, Salem, MA


April 30, 2013

Column: North Korea's actions reminiscent of the Cold War

“Hitting a bullet with a bullet” aptly describes the challenge of missile defense. North Korea’s threats underscore the importance of this technology.

Other news overshadows but does not remove this threat. On April 26, Seoul announced that 175 workers at the idle Kaesong industrial park in North Korea will be withdrawn. Pyongyang terminated cooperation early this month.

The Pentagon is expanding anti-ballistic missile defenses on the U.S. West Coast, and the Lockheed Martin THAAD (Terminal High Altitude Air Defense) anti-missile system has arrived on Guam, a publicized potential target. In 2009, THAAD was sent to Hawaii during an earlier crisis with North Korea.

A somewhat comparable missile confrontation occurred during the final months in office of President George W. Bush. Plans were announced to deploy anti-ballistic missiles in Poland, with associated radar installations in the Czech Republic. In immediate response to this provocation, Russian President Dmitry Medvedev announced impending deployment of Iskander missiles to Kaliningrad, a forward area close to Western Europe.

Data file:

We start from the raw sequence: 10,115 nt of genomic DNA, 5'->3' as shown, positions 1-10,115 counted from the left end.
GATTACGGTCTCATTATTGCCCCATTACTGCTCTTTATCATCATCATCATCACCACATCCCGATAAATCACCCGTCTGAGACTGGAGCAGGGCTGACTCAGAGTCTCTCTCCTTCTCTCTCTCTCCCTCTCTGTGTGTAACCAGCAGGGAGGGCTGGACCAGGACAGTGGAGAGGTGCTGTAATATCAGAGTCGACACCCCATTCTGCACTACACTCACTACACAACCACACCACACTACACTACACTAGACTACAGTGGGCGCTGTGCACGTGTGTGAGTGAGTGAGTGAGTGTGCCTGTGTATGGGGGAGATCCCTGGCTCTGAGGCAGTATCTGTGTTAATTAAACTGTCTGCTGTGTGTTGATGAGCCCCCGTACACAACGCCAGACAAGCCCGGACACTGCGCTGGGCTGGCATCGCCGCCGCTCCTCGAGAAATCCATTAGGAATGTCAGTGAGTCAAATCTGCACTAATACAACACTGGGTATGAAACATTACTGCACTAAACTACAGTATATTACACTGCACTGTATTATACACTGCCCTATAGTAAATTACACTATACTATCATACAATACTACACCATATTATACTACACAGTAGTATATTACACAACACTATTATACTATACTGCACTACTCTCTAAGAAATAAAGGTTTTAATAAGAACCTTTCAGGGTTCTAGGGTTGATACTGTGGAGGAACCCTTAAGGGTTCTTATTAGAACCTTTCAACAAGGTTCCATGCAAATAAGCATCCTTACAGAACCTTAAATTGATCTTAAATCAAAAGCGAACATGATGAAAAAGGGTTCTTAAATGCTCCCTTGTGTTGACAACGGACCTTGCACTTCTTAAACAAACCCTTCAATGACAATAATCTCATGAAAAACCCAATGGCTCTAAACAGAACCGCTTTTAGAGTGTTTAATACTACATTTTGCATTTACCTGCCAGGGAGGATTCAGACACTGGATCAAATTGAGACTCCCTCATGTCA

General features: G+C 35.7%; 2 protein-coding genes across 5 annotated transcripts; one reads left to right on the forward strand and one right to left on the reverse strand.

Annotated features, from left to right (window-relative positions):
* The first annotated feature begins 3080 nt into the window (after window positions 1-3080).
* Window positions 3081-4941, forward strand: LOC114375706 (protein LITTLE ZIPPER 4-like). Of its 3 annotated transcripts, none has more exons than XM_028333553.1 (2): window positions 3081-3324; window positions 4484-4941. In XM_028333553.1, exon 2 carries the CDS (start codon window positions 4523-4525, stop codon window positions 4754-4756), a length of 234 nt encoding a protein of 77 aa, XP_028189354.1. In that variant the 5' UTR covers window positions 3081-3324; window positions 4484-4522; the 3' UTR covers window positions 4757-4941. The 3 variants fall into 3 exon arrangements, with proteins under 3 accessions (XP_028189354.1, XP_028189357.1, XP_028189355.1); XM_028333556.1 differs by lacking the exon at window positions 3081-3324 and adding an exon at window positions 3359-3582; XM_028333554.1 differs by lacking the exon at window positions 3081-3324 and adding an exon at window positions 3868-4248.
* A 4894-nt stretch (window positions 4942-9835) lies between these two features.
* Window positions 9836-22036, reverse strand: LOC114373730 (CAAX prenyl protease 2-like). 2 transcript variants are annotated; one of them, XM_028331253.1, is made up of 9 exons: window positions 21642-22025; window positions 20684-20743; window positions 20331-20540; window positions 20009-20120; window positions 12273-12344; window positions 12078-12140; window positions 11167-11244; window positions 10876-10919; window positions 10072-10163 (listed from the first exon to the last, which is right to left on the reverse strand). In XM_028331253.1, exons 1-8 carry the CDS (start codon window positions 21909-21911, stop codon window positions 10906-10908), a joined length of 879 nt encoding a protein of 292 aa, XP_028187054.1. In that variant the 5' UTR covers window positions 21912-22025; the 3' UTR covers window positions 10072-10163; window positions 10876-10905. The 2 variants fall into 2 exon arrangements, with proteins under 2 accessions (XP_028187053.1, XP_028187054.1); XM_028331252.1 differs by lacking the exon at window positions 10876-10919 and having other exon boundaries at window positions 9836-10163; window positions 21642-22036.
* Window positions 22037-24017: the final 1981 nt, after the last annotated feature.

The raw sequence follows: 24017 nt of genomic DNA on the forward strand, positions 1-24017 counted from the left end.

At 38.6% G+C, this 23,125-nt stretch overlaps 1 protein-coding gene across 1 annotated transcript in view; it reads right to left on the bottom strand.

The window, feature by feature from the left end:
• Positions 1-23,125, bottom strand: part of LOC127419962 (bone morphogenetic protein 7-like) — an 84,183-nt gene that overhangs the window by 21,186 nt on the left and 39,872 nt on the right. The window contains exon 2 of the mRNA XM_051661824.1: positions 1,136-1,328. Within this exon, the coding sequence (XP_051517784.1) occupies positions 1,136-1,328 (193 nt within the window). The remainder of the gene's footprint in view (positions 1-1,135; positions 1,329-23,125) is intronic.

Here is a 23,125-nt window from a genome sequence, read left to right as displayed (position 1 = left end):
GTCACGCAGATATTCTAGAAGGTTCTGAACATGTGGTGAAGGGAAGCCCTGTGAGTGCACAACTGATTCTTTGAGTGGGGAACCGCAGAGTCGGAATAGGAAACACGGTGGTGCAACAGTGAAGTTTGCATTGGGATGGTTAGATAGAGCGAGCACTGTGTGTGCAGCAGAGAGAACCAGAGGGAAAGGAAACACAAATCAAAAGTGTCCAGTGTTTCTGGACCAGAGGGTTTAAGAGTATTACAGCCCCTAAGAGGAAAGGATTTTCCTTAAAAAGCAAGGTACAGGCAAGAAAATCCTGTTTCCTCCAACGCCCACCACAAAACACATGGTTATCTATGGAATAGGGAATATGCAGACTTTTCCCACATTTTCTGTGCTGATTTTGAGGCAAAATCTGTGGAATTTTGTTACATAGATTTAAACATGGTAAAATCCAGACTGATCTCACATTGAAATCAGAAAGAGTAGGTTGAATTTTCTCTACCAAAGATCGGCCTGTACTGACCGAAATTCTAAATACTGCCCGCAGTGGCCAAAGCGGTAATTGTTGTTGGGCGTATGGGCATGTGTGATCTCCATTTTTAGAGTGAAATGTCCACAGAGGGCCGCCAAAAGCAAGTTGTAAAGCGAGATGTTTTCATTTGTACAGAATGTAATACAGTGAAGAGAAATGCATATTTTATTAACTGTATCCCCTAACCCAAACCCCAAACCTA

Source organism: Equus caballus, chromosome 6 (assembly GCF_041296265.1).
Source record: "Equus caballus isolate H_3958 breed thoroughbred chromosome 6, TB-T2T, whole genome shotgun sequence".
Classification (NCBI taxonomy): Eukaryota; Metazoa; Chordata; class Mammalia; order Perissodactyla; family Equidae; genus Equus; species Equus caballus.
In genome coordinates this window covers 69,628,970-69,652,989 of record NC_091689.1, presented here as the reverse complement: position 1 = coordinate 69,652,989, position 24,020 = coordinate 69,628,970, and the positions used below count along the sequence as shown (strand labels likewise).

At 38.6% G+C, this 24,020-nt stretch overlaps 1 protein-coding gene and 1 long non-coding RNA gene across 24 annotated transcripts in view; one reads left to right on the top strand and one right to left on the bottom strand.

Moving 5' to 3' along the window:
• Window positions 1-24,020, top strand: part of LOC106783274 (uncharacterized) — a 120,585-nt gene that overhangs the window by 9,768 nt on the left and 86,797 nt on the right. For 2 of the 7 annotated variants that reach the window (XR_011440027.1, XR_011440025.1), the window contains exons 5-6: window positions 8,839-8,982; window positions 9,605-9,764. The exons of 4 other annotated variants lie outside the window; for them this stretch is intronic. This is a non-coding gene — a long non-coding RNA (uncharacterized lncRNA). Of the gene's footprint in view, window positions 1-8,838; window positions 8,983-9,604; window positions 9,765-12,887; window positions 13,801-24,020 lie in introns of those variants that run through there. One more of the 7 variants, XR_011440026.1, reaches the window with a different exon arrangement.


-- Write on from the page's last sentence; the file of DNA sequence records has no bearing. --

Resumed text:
In the fall of 2009, the new Obama administration announced that the U.S. would rely instead on a mobile sea-based system, with land-based mobile radars. Conservative critics instantly charged this was appeasement. In fact, President Barack Obama made a good call.

There has been sustained pressure on Washington to develop missile defense for a half-century, dating back to the Eisenhower administration. At that time, defense spending absorbed more than half the entire federal budget, and a larger percentage of gross national product than today.

Ike maintained control over the military primarily, though not exclusively, by putting a ceiling on the overall Pentagon budget, effectively setting the Air Force, Army and Navy against one another for available resources. One byproduct was considerable duplication of effort. Each service developed a separate strategic missile program, jealously guarding research and development information from the others.

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